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Perhaps it’s best that I start this with a confession. When Students For Liberty first went about creating memes for LibertyCon, I was not very excited. 

Rather, I found myself thinking, “This isn’t very cool”. Well, my thoughts led me to research memes and I’ve come up with some information to better help us use memes for the cause of liberty and look less dorky while doing so.

Memes defined

What exactly is a meme? In basic terms, a meme is “an idea, behavior or style that spreads from person to person within a culture.” 

Think of memes as a gene, except that rather than being a unit of genetic information, it’s a unit for carrying cultural information. And much like genes, memes can self-replicate, mutate and respond to selective pressures. Or, in simple language, they evolve by means of natural selection.

The four stages of meme replication

So how do memes spread? It turns out there is significant discussion of the way memes spread in the field of cultural psychology. In fact, real scientific research has been made on this topic. Here is the main theory of memes translated in layman’s terms. There are four stages of meme replication:

  1. Assimilation. Memes have to be absorbed into the mind. It can’t be too obvious that it is doing this, but a person has to notice it and think the meme is important enough to accept. Next, the person has to understand the meme, which not everyone can do. Once understood, the person needs to take it seriously as part of their thought process.
  2. Retention. Retention will depend on how important the idea is to a person and how often the meme is repeated, either by repetition or by internal rehearsal. We remember things that are frequently reinforced.
  3. Expression. Memes need to be communicated to others through either visual or verbal speech.
  4. Transmission. For someone else to “get” the meme, an expression needs a medium of transmission in which it doesn’t become diluted and can effectively infect someone new to start the process again.

Thomas Paine’s Common Sense: the first meme in libertarian history

Liberty actually has had many memes throughout its history and all have spread through the meme infection process.

Thomas Paine’s Common Sense can be described as an early successful meme for liberty. Unlike the scholarly works of Locke or other philosophers that are at the foundation of classical liberal theory, Paine was widely circulated among the general population.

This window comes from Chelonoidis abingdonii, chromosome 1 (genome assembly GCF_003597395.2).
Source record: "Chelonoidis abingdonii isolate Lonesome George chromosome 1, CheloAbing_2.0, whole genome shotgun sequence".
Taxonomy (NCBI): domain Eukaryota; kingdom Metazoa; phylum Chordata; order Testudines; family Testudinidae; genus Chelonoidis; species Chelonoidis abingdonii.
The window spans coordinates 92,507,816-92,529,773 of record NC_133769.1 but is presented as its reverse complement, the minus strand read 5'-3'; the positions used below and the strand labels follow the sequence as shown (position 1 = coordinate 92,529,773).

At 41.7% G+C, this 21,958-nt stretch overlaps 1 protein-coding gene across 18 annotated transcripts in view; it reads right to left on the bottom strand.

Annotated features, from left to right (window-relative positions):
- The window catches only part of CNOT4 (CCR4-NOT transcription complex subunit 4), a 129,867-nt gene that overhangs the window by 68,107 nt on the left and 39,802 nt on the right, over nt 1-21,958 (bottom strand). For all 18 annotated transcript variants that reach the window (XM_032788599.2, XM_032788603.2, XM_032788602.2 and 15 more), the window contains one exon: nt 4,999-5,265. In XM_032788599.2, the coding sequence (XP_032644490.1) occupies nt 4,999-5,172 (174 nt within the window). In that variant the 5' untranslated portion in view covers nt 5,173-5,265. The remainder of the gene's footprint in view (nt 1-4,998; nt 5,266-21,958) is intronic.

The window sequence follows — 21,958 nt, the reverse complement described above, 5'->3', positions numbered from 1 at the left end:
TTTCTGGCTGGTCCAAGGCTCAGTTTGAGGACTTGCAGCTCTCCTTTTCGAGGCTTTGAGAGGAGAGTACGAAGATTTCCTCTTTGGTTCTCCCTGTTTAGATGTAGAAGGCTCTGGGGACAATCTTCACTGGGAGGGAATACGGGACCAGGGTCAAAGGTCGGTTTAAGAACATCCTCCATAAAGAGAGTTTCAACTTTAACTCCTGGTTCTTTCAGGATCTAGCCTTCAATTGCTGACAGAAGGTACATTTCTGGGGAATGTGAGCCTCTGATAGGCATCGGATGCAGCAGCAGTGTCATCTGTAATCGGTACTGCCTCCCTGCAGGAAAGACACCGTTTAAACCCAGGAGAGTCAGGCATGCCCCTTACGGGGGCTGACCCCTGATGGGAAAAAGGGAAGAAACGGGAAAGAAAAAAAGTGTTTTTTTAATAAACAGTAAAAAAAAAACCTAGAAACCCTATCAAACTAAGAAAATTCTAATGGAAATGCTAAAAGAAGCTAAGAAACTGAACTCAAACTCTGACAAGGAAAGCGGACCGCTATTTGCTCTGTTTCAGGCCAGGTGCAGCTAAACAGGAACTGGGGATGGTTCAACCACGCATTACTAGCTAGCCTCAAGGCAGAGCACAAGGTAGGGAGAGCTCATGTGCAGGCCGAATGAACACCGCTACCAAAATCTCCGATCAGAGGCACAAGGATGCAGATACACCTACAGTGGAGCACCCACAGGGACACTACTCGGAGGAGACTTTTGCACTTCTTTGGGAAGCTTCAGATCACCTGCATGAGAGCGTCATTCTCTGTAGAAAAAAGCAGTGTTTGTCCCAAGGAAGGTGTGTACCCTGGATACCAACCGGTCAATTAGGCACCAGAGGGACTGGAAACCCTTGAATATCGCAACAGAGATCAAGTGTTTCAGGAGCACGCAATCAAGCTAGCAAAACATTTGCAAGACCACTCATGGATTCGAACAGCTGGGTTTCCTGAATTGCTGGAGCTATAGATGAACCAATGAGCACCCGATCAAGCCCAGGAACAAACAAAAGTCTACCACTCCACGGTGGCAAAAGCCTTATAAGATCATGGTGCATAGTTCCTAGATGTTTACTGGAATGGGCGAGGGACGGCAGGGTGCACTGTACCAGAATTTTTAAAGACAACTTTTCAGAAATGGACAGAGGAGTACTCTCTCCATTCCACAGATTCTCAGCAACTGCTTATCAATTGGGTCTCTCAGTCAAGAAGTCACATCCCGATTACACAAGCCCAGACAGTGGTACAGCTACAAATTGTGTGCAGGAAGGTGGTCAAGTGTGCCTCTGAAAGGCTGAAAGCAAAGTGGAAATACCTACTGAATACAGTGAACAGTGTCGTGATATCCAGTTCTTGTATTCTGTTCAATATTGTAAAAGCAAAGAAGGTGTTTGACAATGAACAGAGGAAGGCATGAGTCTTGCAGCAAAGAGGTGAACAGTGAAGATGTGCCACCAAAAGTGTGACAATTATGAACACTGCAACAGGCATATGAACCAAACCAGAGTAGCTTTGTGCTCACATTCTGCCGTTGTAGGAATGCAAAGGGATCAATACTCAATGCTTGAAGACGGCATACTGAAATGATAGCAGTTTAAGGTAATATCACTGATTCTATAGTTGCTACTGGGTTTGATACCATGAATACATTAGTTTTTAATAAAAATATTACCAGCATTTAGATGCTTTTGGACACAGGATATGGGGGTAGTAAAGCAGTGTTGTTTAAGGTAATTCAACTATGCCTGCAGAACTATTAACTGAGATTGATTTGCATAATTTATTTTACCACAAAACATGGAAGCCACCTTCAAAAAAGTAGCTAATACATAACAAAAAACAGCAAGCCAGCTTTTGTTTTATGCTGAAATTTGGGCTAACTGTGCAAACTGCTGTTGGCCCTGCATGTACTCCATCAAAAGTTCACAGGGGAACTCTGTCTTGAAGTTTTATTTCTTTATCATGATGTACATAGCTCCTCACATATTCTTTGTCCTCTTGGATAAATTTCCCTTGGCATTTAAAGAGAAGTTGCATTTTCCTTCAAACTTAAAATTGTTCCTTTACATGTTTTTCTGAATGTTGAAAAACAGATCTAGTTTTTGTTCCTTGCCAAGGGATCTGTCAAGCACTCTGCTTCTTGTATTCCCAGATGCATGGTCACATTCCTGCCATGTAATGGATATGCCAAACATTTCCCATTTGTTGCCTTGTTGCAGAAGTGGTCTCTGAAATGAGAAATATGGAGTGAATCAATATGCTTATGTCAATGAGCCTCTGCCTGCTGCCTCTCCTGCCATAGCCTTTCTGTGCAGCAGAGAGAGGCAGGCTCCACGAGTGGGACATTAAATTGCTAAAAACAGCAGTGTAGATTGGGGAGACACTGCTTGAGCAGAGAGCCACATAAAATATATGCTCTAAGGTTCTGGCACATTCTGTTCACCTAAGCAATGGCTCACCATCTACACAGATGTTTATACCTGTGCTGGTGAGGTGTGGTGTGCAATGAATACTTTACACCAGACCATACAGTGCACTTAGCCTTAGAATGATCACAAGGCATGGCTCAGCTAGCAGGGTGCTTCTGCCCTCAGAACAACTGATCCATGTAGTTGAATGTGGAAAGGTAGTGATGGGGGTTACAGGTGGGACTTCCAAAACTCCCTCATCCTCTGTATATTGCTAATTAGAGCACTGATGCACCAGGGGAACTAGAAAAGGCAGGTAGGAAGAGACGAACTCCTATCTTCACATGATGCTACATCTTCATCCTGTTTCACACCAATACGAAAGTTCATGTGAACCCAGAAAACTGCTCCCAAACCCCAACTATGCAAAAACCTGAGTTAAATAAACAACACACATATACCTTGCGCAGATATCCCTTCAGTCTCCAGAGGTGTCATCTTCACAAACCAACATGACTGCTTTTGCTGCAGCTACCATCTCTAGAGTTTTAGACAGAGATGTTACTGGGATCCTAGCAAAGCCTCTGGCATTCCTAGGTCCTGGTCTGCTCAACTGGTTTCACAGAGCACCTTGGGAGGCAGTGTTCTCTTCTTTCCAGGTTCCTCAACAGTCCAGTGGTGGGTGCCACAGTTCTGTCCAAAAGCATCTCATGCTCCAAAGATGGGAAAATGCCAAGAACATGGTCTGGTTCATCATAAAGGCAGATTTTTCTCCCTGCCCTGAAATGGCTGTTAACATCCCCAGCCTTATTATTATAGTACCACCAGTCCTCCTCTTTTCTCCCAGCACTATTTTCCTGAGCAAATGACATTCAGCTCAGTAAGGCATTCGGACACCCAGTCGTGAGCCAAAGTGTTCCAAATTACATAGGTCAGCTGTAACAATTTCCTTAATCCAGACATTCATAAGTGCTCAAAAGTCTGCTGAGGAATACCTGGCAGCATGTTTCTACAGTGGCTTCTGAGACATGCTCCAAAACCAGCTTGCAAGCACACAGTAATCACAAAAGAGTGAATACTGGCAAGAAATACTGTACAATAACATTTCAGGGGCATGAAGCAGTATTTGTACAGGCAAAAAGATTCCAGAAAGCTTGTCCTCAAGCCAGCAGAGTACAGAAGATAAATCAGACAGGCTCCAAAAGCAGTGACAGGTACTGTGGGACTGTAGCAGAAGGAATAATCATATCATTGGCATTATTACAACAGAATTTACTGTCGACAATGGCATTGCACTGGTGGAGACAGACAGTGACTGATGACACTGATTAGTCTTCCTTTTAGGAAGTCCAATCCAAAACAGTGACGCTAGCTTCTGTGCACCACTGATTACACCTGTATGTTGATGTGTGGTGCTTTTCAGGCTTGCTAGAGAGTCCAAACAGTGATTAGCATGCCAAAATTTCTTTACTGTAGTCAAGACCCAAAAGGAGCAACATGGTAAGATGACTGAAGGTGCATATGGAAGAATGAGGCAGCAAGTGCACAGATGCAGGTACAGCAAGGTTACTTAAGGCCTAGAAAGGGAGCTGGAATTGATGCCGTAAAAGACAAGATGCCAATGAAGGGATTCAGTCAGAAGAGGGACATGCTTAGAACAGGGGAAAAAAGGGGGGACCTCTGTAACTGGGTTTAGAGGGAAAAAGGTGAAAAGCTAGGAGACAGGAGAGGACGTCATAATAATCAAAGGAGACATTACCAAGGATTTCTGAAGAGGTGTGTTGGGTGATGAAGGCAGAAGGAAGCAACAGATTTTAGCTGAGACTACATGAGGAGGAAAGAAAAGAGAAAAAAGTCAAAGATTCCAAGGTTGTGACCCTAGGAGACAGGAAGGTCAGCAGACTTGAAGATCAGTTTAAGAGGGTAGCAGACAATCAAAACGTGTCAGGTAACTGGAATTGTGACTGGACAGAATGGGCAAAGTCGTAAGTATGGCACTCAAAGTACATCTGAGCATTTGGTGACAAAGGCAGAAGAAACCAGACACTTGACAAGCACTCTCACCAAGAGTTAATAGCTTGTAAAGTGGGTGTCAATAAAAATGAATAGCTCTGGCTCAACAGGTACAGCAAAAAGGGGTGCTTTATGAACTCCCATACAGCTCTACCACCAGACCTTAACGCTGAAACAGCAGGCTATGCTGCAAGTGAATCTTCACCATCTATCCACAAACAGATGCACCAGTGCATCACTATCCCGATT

Common Sense was, as we were told in history class, extremely popular. In relation to the population of the American Colonies in its first publication, it had the largest sale and circulation of any book in American history.

It was easily assimilated, retained, expressed, and transmitted. It’s as if Common Sense was a precursor to Lolcats.

What are the two ways you can use memes?

Ron Paul’s campaign has had a few successful memes, most notably “End the Fed.”  However, it’s still limited to people who either know what the Fed is or are willing to find out about the American monetary system.

In terms of how we go about using memes today, there are two main ways they can be done— through creating new memes or using existing memes.

Creating something new as a cultural unit is quite difficult. Creating a meme is often not even something people do deliberately, it just sort of happens, and we attribute this to memes’ viral nature. Thus, using existing memes sometimes becomes our best option.

However, if you want to try and create a meme for your campus club, there is still hope. In club advertising on campus, student groups have the opportunity to try creating memes with local campus references.

A local meme for a college is a smaller unit of culture and more easily spread through the campus because people on campus are more likely to get it.

Successful communication of internet memes

While it may seem easier to use existing memes, doing so is not as easy as it seems. To use existing memes effectively, you have to understand the cultural connotation of that meme and see how well it applies to the direction you want to take the idea. 

Part of the reason people express memes after step one and two is that they see the meme as authentic and personally feel a sense of ownership.

Socially Awkward Penguin was successful because it so readily applies to our own lives and can easily be spread by referencing our own experiences, authenticity, and ownership. Not all existing Internet memes are easily applicable to the liberty movement, and using ones that aren’t can come off strange and clash with people’s existing understanding of a meme.

Yet, I believe there is one modern meme that can be readily applied to liberty and limited government. Ron Swanson is popular, understood as a libertarian, and presents a comfortable and lighthearted way to approach people.

It’s time to get started

So, now what? Hopefully you have a better idea of what memes are and how they can be used to aid you in your campus activities. In fact, this article may be part perfecting the natural selection process of memes. I hope that you’re successful in infecting the notion of liberty into the unsuspecting masses.

For more resources, be sure to check out our Local Coordinator Toolkit by clicking on the button below.


This piece solely expresses the opinion of the author and not necessarily the organization as a whole. Students For Liberty is committed to facilitating a broad dialogue for liberty, representing a variety of opinions.

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